JF Ptak Science Books Post 1107 (from 2010, Appended April 27, 2015)
[A continuation of our History of Dots series.]
The history of dots must have some fair share of its content filled with a very varied history of astronomy, which just goes to show that even within the seeming-sameness of microscopic investigations of dots that its subcategories could be so vast and differentiated. (The image above is a small detail from the following image, below.)
Dots aren’t necessarily just dots–even in representing the stars, dots have a rich history. The first star-dots published in the West appear in 1482, taken from the work of the first century astronomer and philosopher Hyginius1, and is a book that contains maps of the constellations composed of such beautiful light-encrusted bits. There wouldn’t be another work like this one, strangely, for another 75 years. Alessandro Piccolomini’s2 work of 1559 (which would be the first true star atlas), and again we see the familiar representation.
Galileo’s dots were very aggressive. By 1610 he had produced his fifth and most powerful telescope, allowing things to be seen one thousand times closer, using it to make enormous discoveries–discoveries so big in fact that their towering significance is a but hard to understand today in the context of early 17th century knowledge. It was all published in his fantastic Sidereus Nuncius on March 4, 1610—the extraordinary very title page3 of the book proclaiming some of the great discoveries of Galileo’s adventure.
One monumental outcome of Galileo’s work was expanding the number of stars in the sky, which was basically mucking around with the perfect plan of the creator–formerly a cornerstone for the existence of a divine being. With the exception of comets and eclipses the sky had remained immutable, a perfect score of the creator’s creation, until 1572, when Tycho Brahe noticed something new in Cassiopeia, something that was not a comet—a “something” that was a star. This was momentous because the night sky had been seen for centuries as being complete—a new star, the Nova of Brahe, contradicted this high belief, offering the possibilities of newness where there had not been one previously. And so too with Kepler’s new star of 1602.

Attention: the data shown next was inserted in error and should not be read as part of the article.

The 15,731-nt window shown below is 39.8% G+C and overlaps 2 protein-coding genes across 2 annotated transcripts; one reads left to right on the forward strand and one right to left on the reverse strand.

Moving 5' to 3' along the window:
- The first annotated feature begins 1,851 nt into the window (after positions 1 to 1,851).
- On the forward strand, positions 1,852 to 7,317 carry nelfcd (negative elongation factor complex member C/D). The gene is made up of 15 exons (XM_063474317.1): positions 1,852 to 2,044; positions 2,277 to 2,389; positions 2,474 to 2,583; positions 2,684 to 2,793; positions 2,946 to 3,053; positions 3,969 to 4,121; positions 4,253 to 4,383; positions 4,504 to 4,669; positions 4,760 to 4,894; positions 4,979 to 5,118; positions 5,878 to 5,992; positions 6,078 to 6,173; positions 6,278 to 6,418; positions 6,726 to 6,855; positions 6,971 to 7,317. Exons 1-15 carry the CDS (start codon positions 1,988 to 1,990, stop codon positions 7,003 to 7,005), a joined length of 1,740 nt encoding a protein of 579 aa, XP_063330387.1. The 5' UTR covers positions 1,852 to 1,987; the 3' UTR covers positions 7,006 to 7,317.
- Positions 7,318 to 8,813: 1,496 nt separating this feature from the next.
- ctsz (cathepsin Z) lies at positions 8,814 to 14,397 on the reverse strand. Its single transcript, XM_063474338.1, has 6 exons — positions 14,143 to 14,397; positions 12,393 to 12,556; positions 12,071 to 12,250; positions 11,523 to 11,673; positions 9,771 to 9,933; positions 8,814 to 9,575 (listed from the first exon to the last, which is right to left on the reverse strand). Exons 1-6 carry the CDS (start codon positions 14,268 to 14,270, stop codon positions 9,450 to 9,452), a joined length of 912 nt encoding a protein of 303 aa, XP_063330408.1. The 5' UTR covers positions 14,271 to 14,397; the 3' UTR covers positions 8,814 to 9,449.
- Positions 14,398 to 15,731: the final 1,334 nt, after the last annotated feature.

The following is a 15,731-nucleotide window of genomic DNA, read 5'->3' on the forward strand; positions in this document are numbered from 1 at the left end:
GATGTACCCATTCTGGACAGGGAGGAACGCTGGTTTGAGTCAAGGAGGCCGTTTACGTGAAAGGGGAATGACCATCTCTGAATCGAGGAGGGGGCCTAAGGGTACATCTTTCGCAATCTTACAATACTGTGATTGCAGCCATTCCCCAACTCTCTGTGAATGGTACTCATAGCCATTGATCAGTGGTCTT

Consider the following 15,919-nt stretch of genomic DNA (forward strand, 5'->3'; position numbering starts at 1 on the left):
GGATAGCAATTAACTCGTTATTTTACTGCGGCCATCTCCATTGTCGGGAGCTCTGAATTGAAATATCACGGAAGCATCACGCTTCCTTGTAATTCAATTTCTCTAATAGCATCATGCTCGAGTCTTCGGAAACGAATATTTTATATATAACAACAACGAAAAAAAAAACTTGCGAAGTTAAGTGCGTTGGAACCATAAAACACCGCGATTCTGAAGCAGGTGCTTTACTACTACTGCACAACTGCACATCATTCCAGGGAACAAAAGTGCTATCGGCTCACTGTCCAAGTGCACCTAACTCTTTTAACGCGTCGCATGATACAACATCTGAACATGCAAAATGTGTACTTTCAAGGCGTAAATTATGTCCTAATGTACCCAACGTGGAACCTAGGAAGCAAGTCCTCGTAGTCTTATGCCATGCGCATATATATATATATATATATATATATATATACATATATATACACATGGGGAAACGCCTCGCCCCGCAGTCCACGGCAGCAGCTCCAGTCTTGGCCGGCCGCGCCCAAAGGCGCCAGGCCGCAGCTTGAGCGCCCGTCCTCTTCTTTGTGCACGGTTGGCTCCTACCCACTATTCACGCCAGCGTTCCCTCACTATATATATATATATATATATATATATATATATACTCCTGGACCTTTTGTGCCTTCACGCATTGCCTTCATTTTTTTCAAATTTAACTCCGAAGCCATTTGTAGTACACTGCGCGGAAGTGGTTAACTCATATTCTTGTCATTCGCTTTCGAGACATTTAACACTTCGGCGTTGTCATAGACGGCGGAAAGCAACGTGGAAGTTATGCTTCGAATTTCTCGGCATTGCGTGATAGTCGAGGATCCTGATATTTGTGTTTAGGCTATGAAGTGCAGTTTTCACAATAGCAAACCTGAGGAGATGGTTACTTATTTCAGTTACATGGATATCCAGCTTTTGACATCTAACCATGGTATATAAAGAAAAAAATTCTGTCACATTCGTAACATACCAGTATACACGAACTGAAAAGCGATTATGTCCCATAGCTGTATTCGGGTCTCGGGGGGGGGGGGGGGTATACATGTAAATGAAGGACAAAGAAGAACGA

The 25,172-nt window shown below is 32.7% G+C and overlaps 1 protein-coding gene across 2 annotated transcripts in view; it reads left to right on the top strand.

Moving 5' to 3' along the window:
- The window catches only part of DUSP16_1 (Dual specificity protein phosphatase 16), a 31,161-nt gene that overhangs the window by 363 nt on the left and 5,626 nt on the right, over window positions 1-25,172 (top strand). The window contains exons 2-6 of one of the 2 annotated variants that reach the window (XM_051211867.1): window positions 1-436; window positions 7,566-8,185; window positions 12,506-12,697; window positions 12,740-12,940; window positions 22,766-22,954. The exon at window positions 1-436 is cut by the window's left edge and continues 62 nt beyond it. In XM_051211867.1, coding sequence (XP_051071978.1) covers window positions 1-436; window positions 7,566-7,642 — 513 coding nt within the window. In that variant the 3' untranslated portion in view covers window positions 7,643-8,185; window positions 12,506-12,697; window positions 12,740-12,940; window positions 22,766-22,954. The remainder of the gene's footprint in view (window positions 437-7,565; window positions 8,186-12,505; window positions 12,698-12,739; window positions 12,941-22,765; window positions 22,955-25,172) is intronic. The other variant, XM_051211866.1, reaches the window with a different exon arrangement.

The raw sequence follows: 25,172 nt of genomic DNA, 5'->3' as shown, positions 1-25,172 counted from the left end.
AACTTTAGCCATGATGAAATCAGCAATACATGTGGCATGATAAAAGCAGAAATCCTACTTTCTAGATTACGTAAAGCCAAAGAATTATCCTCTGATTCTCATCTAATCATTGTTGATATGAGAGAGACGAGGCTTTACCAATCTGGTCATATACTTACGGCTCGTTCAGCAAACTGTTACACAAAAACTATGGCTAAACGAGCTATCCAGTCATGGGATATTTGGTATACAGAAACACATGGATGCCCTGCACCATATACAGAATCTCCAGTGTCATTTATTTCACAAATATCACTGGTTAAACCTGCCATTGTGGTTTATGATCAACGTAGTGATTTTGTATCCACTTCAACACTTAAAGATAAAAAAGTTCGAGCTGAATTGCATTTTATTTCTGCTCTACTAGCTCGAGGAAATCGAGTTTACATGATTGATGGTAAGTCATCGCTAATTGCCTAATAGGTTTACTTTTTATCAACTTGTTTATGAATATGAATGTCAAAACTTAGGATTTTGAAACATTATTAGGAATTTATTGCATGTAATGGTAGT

One of the things that Galileo brought to the world was an entirely new sky, revealed to him through his telescope—so many stars that he could only guess (though he reckoned that there was an order of magnitude more stars than previously known “stars in myriads, which had never been seen before….and which surpasses the old, previously known, stars by ten times”).
Which brings me to the images that I stumbled on today from “Statement of Views respecting the Sidereal Universe”4which was the work of the astronomer and great popularizer, Richard A. Proctor (“B.A. (Cambridge), Honorary Fellow of King's College, London”).
Proctor’s dots challenge all dots that have come before so far as theorizing on the structure (and extent) of the Milky Way is concerned. Proctor refers to William Herschel’s5--the man who first gave the Milky Way its shape and who fixed our own sun in an inferior and not-particularly-special place inside that map--statement that the extent and constitution of the Milky Way is “unfathomable”.